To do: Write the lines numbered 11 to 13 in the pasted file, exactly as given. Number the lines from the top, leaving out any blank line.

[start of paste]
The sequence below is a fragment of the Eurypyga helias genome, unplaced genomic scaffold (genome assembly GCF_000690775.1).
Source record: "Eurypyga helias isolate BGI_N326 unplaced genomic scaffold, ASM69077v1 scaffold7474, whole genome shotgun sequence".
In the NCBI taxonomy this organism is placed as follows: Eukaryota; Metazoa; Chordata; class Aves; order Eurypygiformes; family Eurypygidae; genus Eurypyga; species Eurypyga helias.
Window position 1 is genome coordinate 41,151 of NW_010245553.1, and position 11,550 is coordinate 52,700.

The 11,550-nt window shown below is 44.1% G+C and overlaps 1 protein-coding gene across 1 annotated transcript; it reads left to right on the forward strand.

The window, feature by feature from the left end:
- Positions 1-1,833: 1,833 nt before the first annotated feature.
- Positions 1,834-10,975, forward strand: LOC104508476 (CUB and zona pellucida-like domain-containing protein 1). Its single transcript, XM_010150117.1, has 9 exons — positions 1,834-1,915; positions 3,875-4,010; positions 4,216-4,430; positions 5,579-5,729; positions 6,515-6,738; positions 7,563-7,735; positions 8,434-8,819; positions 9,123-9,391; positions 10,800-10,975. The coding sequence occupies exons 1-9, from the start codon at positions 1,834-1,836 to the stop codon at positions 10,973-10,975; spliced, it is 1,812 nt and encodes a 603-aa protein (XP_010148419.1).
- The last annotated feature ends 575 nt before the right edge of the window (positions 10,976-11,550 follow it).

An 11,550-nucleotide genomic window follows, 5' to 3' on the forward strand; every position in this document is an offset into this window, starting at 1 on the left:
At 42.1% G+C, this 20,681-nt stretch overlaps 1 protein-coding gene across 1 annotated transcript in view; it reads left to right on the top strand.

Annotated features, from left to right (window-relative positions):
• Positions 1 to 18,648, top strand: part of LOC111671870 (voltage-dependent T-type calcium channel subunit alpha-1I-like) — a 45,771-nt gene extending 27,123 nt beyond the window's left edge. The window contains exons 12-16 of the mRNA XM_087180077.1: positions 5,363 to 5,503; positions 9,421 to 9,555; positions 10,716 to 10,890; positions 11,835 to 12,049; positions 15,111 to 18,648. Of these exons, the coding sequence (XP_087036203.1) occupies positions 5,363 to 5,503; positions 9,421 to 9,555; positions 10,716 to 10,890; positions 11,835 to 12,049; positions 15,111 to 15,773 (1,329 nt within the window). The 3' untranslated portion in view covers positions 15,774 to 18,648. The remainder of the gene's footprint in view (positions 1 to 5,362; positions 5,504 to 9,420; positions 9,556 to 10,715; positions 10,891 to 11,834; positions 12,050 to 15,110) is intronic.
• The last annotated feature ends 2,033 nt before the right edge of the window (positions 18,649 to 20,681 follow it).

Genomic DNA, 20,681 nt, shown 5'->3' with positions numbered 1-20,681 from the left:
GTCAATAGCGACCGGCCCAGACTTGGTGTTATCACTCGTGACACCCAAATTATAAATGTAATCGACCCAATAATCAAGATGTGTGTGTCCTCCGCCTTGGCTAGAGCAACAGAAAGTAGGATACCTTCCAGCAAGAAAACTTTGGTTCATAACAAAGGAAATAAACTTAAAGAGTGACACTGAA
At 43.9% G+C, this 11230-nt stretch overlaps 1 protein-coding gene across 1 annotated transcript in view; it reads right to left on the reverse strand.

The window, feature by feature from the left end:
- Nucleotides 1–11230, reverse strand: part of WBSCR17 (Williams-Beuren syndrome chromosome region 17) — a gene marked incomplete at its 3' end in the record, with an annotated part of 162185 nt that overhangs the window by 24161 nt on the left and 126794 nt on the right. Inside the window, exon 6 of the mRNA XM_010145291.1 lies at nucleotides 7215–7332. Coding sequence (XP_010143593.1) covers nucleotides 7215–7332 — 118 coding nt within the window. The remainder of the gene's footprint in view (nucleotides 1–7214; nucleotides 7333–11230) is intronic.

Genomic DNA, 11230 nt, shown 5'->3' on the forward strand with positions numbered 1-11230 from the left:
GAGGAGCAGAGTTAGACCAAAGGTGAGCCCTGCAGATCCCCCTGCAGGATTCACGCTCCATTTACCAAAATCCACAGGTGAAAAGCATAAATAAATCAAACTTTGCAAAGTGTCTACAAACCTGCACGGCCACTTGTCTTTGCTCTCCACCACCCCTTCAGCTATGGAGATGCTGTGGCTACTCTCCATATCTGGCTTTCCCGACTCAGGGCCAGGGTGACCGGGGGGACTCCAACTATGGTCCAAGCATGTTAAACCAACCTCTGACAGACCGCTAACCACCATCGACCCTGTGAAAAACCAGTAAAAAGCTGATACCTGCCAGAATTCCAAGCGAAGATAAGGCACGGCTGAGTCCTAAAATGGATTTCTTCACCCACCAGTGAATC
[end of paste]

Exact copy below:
At 42.1% G+C, this 20,681-nt stretch overlaps 1 protein-coding gene across 1 annotated transcript in view; it reads left to right on the top strand.

Annotated features, from left to right (window-relative positions):
• Positions 1 to 18,648, top strand: part of LOC111671870 (voltage-dependent T-type calcium channel subunit alpha-1I-like) — a 45,771-nt gene extending 27,123 nt beyond the window's left edge. The window contains exons 12-16 of the mRNA XM_087180077.1: positions 5,363 to 5,503; positions 9,421 to 9,555; positions 10,716 to 10,890; positions 11,835 to 12,049; positions 15,111 to 18,648. Of these exons, the coding sequence (XP_087036203.1) occupies positions 5,363 to 5,503; positions 9,421 to 9,555; positions 10,716 to 10,890; positions 11,835 to 12,049; positions 15,111 to 15,773 (1,329 nt within the window). The 3' untranslated portion in view covers positions 15,774 to 18,648. The remainder of the gene's footprint in view (positions 1 to 5,362; positions 5,504 to 9,420; positions 9,556 to 10,715; positions 10,891 to 11,834; positions 12,050 to 15,110) is intronic.